There is an element of truth in our films, believes Sujoy Ghosh who became a household name following the success of the Vidya Balan-starrer Kahaani. Ghosh, who debuted with Jhankaar Beats and went on to make films like Home Delivery: Aapko... Ghar Tak and Aladin has penned the script for Hrithik Roshan-Katrina Kaif-starrer Bang Bang too.

His maiden film, Jhankaar Beats, is the story of a youth trio who idolise musician R D Burman. This is a common feature with all musical bands. According to him, in Kahaani the protagonist Vidya Bagchi (Vidya Balan) could be any person searching for some truth in life. “And the feverish celebration and grandeur of the Durga Puja scene and that young boy in the hotel fetching water are very much a part of our real lives. Though it’s a fictionalised story, several scenes mirror our daily lives,” points out Ghosh.

It’s not only the happy moments that are picturised. Border conflicts and full-scale wars too have reached the movie screens. Films like Border, LOC Kargil, Lakshya, Tango Charlie, Children of War, Kya Dilli Kya Lahore and Madras Café on recent conflicts between India and Pakistan, and the civil war in Sri Lanka, have become staple fare. Even in the 60s and 80s, we had movies like Hum Dono, Aas Ka Panchhi, Haqeeqat, Hindustan Ki Kasam etc. Terrorist activities and insurgencies have graduated from newspaper columns to movie screens. The list includes Dil Se, Roja, Mangal Pandey: The Rising, Mission Kashmir, New York, Kurbaan and several others. We have had hordes of films depicting criminals, bank heists, scams, sex, rape, murder, kidnapping and whatever else one can think of when you utter the word ‘crime.’        

Mirror to modern India
While politicians and the media blame the increasing incidences of crime to the bad influence of films, filmmakers do not agree. Though filmmakers accept films do mirror the mood of the society at large, they refuse to accept that movies have malevolent influence on individuals in a major way. However, they concur that films do influence what you wear and how you like to look. “The youth does get influenced by what a heroine wears or how a hero carries himself. Bollywood does spark fashion trends,” they chorus.

Director Harry Baweja, of films like Main Aisa Hi Hoon, Imtihaan, Diljale and others says, “As filmmakers, we look around ourselves and each character sketched is perceived from day-to-day life and presented with a little bit of dramatisation. But in no way do we show the kind of crime and violence that takes place in the society. No censor board will certify our films if we started showing the harsh reality.”

Point out to the violence depicted in films like Gangs of Wasseypur, Shootout at Lokhandwala, Gangajal etc., and Baweja confers, “Crime in hinterlands is more gore. Even in an A-certified film, we restrict it to watchable fare. Real life violence is unimaginably violent.”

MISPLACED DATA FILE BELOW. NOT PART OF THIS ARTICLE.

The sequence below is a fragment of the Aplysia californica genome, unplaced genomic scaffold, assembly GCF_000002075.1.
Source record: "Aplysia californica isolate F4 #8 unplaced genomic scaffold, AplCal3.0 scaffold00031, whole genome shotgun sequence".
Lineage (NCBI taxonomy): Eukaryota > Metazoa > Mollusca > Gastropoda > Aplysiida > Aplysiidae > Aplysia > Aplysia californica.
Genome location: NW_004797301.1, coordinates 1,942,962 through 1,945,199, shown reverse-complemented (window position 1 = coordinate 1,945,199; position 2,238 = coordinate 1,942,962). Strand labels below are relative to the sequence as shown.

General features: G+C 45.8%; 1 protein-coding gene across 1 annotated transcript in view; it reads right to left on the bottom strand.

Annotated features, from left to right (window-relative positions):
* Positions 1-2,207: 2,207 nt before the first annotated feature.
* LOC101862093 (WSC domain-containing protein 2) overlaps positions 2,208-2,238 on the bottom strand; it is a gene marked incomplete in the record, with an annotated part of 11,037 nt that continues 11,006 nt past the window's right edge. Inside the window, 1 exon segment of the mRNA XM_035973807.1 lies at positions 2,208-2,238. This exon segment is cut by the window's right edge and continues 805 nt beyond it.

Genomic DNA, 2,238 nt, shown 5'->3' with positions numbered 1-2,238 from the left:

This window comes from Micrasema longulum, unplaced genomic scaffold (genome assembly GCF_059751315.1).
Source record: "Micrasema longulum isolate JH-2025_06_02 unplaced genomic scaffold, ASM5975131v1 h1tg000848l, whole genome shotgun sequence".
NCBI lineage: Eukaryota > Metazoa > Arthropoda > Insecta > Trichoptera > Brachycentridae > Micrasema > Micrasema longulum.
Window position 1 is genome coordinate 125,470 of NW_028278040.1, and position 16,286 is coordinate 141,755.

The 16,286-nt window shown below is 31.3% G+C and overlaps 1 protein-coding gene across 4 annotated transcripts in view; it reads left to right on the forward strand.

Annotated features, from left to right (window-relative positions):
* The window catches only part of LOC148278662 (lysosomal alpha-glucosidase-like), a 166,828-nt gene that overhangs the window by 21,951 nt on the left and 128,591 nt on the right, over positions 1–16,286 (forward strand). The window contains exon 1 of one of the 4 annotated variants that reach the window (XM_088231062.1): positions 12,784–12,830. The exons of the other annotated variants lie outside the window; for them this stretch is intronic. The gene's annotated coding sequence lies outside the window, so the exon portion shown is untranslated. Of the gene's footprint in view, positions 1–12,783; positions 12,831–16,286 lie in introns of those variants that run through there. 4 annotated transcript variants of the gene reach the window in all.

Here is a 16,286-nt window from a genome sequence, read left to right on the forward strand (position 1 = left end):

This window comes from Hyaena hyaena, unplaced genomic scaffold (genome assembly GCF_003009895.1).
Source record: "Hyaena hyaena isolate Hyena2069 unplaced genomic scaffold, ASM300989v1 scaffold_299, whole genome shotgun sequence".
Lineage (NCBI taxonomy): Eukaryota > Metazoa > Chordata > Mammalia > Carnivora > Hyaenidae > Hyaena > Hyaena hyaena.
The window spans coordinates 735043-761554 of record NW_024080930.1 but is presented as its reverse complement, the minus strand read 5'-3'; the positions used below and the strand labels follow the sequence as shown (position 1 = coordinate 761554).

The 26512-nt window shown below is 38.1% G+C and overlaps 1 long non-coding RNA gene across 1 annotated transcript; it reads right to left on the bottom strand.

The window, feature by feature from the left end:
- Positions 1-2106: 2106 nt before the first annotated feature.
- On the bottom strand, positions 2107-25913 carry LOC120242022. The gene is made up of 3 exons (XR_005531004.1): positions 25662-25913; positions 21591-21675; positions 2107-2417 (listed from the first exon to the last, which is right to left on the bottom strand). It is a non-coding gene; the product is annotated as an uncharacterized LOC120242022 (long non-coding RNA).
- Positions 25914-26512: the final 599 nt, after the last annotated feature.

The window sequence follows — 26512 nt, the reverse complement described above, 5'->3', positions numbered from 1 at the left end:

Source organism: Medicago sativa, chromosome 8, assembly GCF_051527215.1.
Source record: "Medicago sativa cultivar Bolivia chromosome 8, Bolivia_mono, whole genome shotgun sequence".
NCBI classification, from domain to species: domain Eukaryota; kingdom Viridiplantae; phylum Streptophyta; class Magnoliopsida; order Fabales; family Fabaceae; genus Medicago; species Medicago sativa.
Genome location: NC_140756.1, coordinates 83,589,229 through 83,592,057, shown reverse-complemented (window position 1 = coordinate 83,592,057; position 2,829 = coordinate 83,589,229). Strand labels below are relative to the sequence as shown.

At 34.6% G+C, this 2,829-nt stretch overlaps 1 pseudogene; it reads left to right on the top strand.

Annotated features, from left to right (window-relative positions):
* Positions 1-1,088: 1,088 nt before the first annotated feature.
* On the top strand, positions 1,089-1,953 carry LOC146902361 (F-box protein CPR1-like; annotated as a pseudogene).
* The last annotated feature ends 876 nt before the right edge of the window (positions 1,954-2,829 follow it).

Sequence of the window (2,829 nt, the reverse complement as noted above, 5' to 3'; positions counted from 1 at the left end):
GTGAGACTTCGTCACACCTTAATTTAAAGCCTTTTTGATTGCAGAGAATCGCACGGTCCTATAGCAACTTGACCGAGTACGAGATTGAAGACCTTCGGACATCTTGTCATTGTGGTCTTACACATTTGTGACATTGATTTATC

Shinde and Anand believe that films entertain rather than incite or influence people to become thieves, rapists or murderers. “Criminal minds originate at homes. It’s the upbringing and the surroundings that a child grows up in that influence his adult behaviour. Depraved men don’t need films to enhance their depravity,” says Shinde.
According to Baweja, popular films are far from real. “Visit any school or college and what you witness will make you realise that films are unrealistically prude and romanticise love. We are still portraying Victorian era!” he says. 

Going by the releases in the past five to 10 years, one can easily surmise that films are made for the urban-centric youth who watch the Friday releases in a multiplex with a bucket of popcorn and coke, so most of the films mirror their lifestyle. Describing them, Ghosh says, “They have never encountered the kind of hardship or the problem that our parents faced. So, today’s youth won’t identify with films showing depravity or debauchery. They even want their criminal hero to be glamorous.”

One of the reasons the sequels of Dhoom have become so successful. Then there are Don series, Bang Bang, Happy New Year and Kick. The hero, the main criminal, is suave, tech-savvy and rides the best of the superbikes or cars, plus he respects women and elders! And is extremely good looking — Hrithik Roshan, Aamir Khan, Salman Khan or Shah Rukh Khan!

“So criminals don’t copy films, nor do crimes mirror cinema. But cinema mirrors glimpses of life!” say the filmmakers.        
  
 As thriller master Alfred Hitchcock says, “Cinema isn’t a slice of life, but a piece of cake!”

Liked the story?

  • 0

    Happy
  • 0

    Amused
  • 0

    Sad
  • 0

    Frustrated
  • 0

    Angry